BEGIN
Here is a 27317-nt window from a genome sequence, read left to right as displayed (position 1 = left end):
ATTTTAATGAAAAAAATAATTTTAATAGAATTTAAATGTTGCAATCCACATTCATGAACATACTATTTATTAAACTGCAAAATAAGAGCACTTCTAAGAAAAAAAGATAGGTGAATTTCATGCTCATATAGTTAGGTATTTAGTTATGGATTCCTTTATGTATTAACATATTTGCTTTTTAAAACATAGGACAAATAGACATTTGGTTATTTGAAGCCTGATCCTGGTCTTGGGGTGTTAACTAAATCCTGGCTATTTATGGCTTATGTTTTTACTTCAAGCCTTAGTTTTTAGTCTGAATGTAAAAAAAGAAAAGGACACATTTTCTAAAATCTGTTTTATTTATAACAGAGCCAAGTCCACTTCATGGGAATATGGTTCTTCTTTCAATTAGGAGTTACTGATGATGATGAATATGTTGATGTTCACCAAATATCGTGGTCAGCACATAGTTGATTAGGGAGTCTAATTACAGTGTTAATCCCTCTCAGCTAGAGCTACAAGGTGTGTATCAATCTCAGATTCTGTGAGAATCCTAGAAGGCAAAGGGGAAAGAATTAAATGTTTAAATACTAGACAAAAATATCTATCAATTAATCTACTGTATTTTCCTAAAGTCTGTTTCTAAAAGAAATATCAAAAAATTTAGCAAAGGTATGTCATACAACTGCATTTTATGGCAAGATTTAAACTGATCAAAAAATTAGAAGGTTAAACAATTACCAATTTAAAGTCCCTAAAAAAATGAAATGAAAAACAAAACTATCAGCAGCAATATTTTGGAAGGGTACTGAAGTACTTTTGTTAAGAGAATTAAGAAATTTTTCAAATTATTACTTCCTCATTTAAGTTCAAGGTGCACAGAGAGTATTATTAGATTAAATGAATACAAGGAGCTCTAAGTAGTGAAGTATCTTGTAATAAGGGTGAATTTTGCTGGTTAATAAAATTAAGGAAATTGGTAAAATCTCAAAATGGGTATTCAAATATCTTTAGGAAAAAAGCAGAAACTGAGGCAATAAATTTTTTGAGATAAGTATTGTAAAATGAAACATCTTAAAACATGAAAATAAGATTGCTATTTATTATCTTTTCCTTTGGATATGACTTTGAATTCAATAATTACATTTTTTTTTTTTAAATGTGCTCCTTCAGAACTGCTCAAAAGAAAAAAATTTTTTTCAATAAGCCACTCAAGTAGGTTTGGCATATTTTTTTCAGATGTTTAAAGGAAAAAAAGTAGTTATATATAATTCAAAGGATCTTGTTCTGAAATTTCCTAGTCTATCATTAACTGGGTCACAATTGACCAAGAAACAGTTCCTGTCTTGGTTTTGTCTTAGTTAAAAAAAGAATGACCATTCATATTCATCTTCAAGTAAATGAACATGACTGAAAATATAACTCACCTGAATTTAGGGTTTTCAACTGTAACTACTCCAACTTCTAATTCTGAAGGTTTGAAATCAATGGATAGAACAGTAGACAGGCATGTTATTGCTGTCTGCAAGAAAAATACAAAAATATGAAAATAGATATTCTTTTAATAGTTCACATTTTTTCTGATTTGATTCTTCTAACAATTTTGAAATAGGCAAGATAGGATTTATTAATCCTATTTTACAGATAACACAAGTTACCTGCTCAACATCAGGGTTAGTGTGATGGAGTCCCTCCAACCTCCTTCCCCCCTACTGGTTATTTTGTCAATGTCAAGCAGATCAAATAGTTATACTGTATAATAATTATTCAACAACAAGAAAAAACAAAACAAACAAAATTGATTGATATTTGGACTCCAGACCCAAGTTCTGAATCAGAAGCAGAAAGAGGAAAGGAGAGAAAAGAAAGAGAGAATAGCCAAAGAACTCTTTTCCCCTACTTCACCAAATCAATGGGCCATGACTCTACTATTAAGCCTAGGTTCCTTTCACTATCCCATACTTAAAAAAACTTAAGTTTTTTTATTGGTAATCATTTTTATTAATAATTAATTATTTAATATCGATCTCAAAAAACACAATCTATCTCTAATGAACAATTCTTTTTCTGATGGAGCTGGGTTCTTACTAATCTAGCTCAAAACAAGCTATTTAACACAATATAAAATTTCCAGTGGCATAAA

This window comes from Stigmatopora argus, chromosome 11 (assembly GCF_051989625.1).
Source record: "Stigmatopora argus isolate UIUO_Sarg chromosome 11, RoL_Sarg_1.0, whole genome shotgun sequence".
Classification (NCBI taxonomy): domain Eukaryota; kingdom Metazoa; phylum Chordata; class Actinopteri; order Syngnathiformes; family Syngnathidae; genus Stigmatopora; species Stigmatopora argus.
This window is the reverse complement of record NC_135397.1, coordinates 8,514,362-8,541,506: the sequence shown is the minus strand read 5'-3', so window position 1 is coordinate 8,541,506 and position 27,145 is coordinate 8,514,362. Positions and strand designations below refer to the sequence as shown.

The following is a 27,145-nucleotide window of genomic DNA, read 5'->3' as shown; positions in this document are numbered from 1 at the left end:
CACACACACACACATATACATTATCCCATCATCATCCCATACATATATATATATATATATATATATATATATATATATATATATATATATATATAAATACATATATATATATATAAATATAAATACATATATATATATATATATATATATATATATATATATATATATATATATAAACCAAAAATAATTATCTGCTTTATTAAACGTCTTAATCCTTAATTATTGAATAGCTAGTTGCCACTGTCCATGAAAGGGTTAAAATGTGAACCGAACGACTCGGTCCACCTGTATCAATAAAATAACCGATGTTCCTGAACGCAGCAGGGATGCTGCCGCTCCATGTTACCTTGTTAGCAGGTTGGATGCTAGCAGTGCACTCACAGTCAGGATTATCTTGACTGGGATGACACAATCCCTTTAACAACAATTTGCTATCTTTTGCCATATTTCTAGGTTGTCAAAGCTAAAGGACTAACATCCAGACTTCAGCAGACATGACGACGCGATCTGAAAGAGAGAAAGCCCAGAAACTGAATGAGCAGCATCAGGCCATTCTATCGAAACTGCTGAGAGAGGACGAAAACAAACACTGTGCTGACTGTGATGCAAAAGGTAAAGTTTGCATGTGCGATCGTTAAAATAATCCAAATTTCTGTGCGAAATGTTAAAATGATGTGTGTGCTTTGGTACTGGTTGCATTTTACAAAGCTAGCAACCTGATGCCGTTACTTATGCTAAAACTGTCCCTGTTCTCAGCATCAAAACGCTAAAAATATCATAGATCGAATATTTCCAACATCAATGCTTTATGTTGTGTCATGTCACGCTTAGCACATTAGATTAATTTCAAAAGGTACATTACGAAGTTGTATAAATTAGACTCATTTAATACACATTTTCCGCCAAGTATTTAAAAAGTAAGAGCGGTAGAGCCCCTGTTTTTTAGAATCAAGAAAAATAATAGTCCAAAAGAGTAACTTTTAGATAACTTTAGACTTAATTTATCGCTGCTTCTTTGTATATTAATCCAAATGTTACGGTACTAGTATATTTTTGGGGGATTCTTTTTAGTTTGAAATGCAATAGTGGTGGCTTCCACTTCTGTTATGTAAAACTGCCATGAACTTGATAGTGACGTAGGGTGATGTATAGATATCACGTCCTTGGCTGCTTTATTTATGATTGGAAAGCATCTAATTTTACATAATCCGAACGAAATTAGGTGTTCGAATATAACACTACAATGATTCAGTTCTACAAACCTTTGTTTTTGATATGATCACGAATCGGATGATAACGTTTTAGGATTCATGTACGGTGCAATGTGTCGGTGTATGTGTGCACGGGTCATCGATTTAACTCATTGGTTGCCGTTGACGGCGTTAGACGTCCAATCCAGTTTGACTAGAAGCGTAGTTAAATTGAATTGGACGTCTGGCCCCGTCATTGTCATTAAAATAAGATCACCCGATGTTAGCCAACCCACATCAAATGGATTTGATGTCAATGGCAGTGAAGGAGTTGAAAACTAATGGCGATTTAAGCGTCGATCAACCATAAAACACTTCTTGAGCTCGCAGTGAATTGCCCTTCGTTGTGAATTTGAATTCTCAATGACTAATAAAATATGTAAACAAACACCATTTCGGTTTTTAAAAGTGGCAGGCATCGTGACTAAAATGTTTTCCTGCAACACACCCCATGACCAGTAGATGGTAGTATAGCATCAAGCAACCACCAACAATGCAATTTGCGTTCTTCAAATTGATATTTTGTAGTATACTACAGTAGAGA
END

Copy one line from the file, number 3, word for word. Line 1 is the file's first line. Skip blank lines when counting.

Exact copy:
This window comes from Stigmatopora argus, chromosome 11 (assembly GCF_051989625.1).